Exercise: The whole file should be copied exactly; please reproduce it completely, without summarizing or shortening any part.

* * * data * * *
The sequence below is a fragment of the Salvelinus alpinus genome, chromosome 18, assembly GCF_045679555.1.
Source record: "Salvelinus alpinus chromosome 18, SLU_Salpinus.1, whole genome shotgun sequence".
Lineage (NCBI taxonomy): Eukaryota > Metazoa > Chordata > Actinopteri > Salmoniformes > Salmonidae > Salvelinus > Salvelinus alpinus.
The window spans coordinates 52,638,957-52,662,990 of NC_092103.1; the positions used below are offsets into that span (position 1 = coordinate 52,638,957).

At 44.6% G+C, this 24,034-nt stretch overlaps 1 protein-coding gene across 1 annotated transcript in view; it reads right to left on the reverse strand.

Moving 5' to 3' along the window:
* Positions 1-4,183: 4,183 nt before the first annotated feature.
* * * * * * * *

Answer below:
The sequence below is a fragment of the Salvelinus alpinus genome, chromosome 18, assembly GCF_045679555.1.
Source record: "Salvelinus alpinus chromosome 18, SLU_Salpinus.1, whole genome shotgun sequence".
Lineage (NCBI taxonomy): Eukaryota > Metazoa > Chordata > Actinopteri > Salmoniformes > Salmonidae > Salvelinus > Salvelinus alpinus.
The window spans coordinates 52,638,957-52,662,990 of NC_092103.1; the positions used below are offsets into that span (position 1 = coordinate 52,638,957).

At 44.6% G+C, this 24,034-nt stretch overlaps 1 protein-coding gene across 1 annotated transcript in view; it reads right to left on the reverse strand.

Moving 5' to 3' along the window:
* Positions 1-4,183: 4,183 nt before the first annotated feature.